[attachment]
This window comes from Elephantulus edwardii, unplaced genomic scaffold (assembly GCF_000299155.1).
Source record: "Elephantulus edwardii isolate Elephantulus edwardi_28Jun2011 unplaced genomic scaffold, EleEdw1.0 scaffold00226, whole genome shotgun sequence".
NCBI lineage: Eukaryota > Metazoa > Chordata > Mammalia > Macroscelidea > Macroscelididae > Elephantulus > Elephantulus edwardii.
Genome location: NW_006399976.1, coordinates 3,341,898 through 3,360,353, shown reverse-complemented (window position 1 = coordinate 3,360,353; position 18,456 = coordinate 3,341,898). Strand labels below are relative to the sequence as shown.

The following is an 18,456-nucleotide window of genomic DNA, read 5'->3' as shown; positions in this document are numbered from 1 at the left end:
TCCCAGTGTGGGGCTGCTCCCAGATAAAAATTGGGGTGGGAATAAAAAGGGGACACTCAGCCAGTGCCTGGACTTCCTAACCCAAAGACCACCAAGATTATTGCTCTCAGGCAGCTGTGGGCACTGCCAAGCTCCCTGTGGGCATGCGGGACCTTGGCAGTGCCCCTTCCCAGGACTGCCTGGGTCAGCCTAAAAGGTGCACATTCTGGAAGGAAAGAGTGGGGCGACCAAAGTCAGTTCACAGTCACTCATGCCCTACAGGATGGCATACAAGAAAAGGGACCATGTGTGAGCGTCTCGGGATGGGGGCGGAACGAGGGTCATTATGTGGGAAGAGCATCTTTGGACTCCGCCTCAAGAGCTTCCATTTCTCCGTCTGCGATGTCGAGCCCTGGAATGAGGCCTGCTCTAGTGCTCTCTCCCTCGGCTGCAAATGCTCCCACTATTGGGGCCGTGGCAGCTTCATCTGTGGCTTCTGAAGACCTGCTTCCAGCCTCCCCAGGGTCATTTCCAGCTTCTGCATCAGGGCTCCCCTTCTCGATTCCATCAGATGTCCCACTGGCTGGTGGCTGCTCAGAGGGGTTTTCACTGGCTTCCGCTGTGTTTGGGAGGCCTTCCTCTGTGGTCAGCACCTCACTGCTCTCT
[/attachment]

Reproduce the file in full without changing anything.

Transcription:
This window comes from Elephantulus edwardii, unplaced genomic scaffold (assembly GCF_000299155.1).
Source record: "Elephantulus edwardii isolate Elephantulus edwardi_28Jun2011 unplaced genomic scaffold, EleEdw1.0 scaffold00226, whole genome shotgun sequence".
NCBI lineage: Eukaryota > Metazoa > Chordata > Mammalia > Macroscelidea > Macroscelididae > Elephantulus > Elephantulus edwardii.
Genome location: NW_006399976.1, coordinates 3,341,898 through 3,360,353, shown reverse-complemented (window position 1 = coordinate 3,360,353; position 18,456 = coordinate 3,341,898). Strand labels below are relative to the sequence as shown.

The following is an 18,456-nucleotide window of genomic DNA, read 5'->3' as shown; positions in this document are numbered from 1 at the left end:
TCCCAGTGTGGGGCTGCTCCCAGATAAAAATTGGGGTGGGAATAAAAAGGGGACACTCAGCCAGTGCCTGGACTTCCTAACCCAAAGACCACCAAGATTATTGCTCTCAGGCAGCTGTGGGCACTGCCAAGCTCCCTGTGGGCATGCGGGACCTTGGCAGTGCCCCTTCCCAGGACTGCCTGGGTCAGCCTAAAAGGTGCACATTCTGGAAGGAAAGAGTGGGGCGACCAAAGTCAGTTCACAGTCACTCATGCCCTACAGGATGGCATACAAGAAAAGGGACCATGTGTGAGCGTCTCGGGATGGGGGCGGAACGAGGGTCATTATGTGGGAAGAGCATCTTTGGACTCCGCCTCAAGAGCTTCCATTTCTCCGTCTGCGATGTCGAGCCCTGGAATGAGGCCTGCTCTAGTGCTCTCTCCCTCGGCTGCAAATGCTCCCACTATTGGGGCCGTGGCAGCTTCATCTGTGGCTTCTGAAGACCTGCTTCCAGCCTCCCCAGGGTCATTTCCAGCTTCTGCATCAGGGCTCCCCTTCTCGATTCCATCAGATGTCCCACTGGCTGGTGGCTGCTCAGAGGGGTTTTCACTGGCTTCCGCTGTGTTTGGGAGGCCTTCCTCTGTGGTCAGCACCTCACTGCTCTCT